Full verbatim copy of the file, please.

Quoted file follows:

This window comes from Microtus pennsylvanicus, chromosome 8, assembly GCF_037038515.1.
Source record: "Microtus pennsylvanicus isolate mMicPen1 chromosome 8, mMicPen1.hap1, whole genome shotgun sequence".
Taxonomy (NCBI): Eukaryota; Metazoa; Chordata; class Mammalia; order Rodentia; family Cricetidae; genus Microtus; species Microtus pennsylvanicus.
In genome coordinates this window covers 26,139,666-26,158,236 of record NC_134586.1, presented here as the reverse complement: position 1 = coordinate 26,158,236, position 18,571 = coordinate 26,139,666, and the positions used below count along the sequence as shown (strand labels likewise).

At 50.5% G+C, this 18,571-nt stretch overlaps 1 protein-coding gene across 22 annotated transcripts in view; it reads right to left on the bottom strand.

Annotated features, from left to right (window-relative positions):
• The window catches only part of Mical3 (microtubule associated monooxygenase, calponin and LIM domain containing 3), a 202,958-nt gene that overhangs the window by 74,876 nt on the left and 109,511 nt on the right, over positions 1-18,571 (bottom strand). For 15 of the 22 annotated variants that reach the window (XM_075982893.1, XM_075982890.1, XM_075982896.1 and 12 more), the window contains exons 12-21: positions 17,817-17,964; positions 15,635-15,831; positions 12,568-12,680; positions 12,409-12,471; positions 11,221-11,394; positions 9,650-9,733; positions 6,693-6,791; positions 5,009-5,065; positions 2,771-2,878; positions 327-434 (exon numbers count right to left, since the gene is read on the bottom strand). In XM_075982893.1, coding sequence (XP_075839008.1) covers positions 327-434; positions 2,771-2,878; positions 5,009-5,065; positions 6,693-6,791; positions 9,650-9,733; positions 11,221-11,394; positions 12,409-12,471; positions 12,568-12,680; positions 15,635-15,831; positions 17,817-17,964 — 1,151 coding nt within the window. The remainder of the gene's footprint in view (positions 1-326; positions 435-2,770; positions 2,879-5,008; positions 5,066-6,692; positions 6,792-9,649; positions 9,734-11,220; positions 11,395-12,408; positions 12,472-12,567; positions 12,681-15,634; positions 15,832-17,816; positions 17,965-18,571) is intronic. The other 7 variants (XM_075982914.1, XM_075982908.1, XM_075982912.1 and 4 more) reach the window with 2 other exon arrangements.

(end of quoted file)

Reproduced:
This window comes from Microtus pennsylvanicus, chromosome 8, assembly GCF_037038515.1.
Source record: "Microtus pennsylvanicus isolate mMicPen1 chromosome 8, mMicPen1.hap1, whole genome shotgun sequence".
Taxonomy (NCBI): Eukaryota; Metazoa; Chordata; class Mammalia; order Rodentia; family Cricetidae; genus Microtus; species Microtus pennsylvanicus.
In genome coordinates this window covers 26,139,666-26,158,236 of record NC_134586.1, presented here as the reverse complement: position 1 = coordinate 26,158,236, position 18,571 = coordinate 26,139,666, and the positions used below count along the sequence as shown (strand labels likewise).

At 50.5% G+C, this 18,571-nt stretch overlaps 1 protein-coding gene across 22 annotated transcripts in view; it reads right to left on the bottom strand.

Annotated features, from left to right (window-relative positions):
• The window catches only part of Mical3 (microtubule associated monooxygenase, calponin and LIM domain containing 3), a 202,958-nt gene that overhangs the window by 74,876 nt on the left and 109,511 nt on the right, over positions 1-18,571 (bottom strand). For 15 of the 22 annotated variants that reach the window (XM_075982893.1, XM_075982890.1, XM_075982896.1 and 12 more), the window contains exons 12-21: positions 17,817-17,964; positions 15,635-15,831; positions 12,568-12,680; positions 12,409-12,471; positions 11,221-11,394; positions 9,650-9,733; positions 6,693-6,791; positions 5,009-5,065; positions 2,771-2,878; positions 327-434 (exon numbers count right to left, since the gene is read on the bottom strand). In XM_075982893.1, coding sequence (XP_075839008.1) covers positions 327-434; positions 2,771-2,878; positions 5,009-5,065; positions 6,693-6,791; positions 9,650-9,733; positions 11,221-11,394; positions 12,409-12,471; positions 12,568-12,680; positions 15,635-15,831; positions 17,817-17,964 — 1,151 coding nt within the window. The remainder of the gene's footprint in view (positions 1-326; positions 435-2,770; positions 2,879-5,008; positions 5,066-6,692; positions 6,792-9,649; positions 9,734-11,220; positions 11,395-12,408; positions 12,472-12,567; positions 12,681-15,634; positions 15,832-17,816; positions 17,965-18,571) is intronic. The other 7 variants (XM_075982914.1, XM_075982908.1, XM_075982912.1 and 4 more) reach the window with 2 other exon arrangements.